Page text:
Folk claimed a man could expect to be rewarded for good deeds and punished for bad ones if he made the proper offerings. The temples said so, and the Beltak priests said so, and no doubt the Hidden One said so. The only god he’d run into who didn’t seem to say so was Mai’s god, the Merciful One, who offered shelter in times of trouble, of which there were plenty. Yet had the gods cared for him and Zubaidit after their parents had died?
And yet. And yet. If it all had not fallen out as it did, he would never have seen Miravia.
A man dressed in a red jacket hurried toward them. The four guards kneeled. There was an extended consultation in the local jabber so quick Kesh could not pick out words. The red-jacket guard gave an order and gestured at Kesh and Eliar in trade sign: Rise.
They followed him into a courtyard bustling with movement as soldiers assembled in ranks while others, dismounting, handed their horses over to grooms. The red-jacket guard led them through a second pair of gates into a dusty square where several hundred riders loitered beside saddled mounts, with a train of laden pack-horses and a herd of spare mounts besides.
"You go." The red-jacket guard indicated two sturdy geldings before moving away to exchange words with a young captain resplendent in green jacket, helmet adorned with gold plumes.
"Where are we going?" Eliar whispered, but Kesh shrugged. What use to speculate?
And yet he could not stop wondering, thinking, sorting. They rode out through the city on a wide avenue empty of traffic and thence out a handsome stone gate into the patternwork countryside, everything tidy, nothing out of order.
Only the empire was not truly in order. The emperor had been killed in battle by his own cousin as they fought over the throne. Which faction had taken them prisoner? What did they mean to do with them? Because there was another thing blaz-ingly obvious about the soldiers who escorted them. Half wore green jackets to mark them as underlings of the gold-plumed captain, a man who did not over the course of that first day speak a single word to Kesh or Eliar. But the rest were Qin, with their phlegmatic expressions, unadorned armor, and scruffy little horses that were nothing much to look at but as tough as any creatures Kesh had ever encountered. And that raised a cursed uncomfortable question, didn’t it? Where had these Qin soldiers come from, and why were they riding in company with Sirniakan troops?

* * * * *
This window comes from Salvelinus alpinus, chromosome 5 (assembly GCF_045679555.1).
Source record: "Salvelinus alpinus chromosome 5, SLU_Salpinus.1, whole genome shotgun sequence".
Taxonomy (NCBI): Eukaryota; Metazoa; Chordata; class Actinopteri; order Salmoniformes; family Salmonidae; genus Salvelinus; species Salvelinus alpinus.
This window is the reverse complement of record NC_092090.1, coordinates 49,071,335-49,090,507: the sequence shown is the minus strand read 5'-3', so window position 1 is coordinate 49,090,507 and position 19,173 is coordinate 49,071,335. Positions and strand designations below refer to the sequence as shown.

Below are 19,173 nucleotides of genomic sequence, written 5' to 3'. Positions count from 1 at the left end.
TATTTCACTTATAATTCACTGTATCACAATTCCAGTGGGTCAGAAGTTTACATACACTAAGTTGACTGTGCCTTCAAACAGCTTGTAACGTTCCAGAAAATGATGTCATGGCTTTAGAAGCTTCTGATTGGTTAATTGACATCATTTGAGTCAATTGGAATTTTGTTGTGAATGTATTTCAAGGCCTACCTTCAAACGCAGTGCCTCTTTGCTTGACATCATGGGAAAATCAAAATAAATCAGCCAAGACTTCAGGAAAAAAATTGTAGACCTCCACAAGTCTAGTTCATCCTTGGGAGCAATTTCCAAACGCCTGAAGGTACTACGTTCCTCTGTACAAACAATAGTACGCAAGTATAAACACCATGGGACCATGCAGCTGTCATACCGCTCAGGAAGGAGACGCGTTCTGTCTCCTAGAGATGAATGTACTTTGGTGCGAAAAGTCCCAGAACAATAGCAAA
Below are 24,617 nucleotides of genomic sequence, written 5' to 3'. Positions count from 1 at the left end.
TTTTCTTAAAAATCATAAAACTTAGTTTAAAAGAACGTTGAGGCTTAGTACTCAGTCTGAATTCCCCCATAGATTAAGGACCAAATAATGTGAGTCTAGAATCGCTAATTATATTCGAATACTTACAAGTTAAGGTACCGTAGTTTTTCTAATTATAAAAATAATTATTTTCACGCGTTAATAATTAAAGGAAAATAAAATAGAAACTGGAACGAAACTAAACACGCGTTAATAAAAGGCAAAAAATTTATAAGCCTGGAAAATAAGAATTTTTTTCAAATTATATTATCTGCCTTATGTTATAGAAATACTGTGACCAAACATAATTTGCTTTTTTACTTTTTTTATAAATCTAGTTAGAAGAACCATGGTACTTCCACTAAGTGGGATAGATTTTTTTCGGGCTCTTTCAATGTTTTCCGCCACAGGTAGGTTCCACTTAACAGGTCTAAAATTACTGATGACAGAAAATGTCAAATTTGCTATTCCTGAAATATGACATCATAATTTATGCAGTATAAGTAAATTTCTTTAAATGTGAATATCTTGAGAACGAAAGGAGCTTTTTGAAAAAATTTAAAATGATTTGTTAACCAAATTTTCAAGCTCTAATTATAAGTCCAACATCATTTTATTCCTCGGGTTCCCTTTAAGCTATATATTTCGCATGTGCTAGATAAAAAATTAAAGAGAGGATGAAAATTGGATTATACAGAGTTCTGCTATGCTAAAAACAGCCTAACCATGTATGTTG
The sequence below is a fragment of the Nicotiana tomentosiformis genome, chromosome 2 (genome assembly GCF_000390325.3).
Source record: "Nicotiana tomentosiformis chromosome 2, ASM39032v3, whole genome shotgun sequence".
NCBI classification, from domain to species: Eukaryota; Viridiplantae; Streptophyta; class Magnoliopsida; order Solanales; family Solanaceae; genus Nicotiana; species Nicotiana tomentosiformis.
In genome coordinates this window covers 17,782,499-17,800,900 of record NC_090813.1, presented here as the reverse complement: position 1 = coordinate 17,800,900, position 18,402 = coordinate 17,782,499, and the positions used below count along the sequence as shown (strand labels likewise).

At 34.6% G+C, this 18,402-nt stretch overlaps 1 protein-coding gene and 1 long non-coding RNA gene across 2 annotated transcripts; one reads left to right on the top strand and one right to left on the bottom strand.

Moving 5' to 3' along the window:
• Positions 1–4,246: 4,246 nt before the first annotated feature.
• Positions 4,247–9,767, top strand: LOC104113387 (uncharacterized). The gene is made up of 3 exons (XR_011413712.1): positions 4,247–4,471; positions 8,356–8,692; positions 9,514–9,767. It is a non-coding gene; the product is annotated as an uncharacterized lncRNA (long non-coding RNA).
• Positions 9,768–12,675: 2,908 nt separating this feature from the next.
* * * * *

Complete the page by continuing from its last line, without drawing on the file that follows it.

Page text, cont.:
"HEYA, KESH!" ELIAR called to him from a nearby campfire where he sat with a gaggle of junior officers, all quaffing from brass cups. "This poocha’s so strong it’ll make your eyes water. Come try some?"
The junior officers looked nervously toward Kesh, and then, politely, back at their cups. How like Eliar not to notice their discomfort, although it pranced right in front of his face. Keshad glared, but the cursed Silver could not see him well enough in the dusk to be properly stung and instead went back to his drinking and chatting and laughing, although how he could understand half of what the locals jawed on about Kesh could not imagine.
"You do not approve of your companion."
Kesh jumped to his feet. "Captain Jushahosh."
A slave opened a camp stool, and the captain sat.
"I have no wine or poocha to offer you, Captain." Kesh sat likewise.
Slaves approached bearing trays laden with cups, pitchers, eating utensils, and platters that they placed on a camp table. The captain murmured a blessing over food and drink before continuing. "As you are my prisoner, I cannot expect you to offer hospitality. I see, Master Keshad, that you have remained aloof these ten days from the junior officers, who are merely warrior-born. Your companion seems easy with them. He is one of the heretics, is he not?"
"I’m not sure what you mean."
"There is a story taught to educated men of a tribe of men who came by sea out of the east to settle in the empire. In our own tongue they were given the name, the men with silver arms. They lived with proper comportment for six generations, as it says in the holy books, but then their error was revealed and the priests were shown the truth of their hidden ways, that they spat upon the commands of the Shining One inside the walls of their own compounds. Out of respect for a kindness shown to the emperor by one of their number—or, as I consider more likely, because of a massive bribe paid to the temple—they were allowed to depart the empire without molestation, leaving behind all they could not carry. This they did. Some went north over the mountains and some west into the desert and some south into the forest of choking vines, but none sailed back east over the ocean to the place they had came from. You are a believer. You pray with us morning and night. Do you trust this man Eliar, with his silver arms?"
The captain stabbed a slice of spiced meat and popped it into his mouth. Keshad copied him, gaining a respite while he chewed and swallowed. The meat was moist and peppery.
"Have you some reason not to trust him that I should know of?"
The captain was sleek in all aspects; dressed and shod well, he carried a fine sword and rode a string of beautiful horses with roan coats like enough in texture and color that Kesh supposed them bred out of the same stable. "He might be a spy."
"So might I, then, as we are business partners."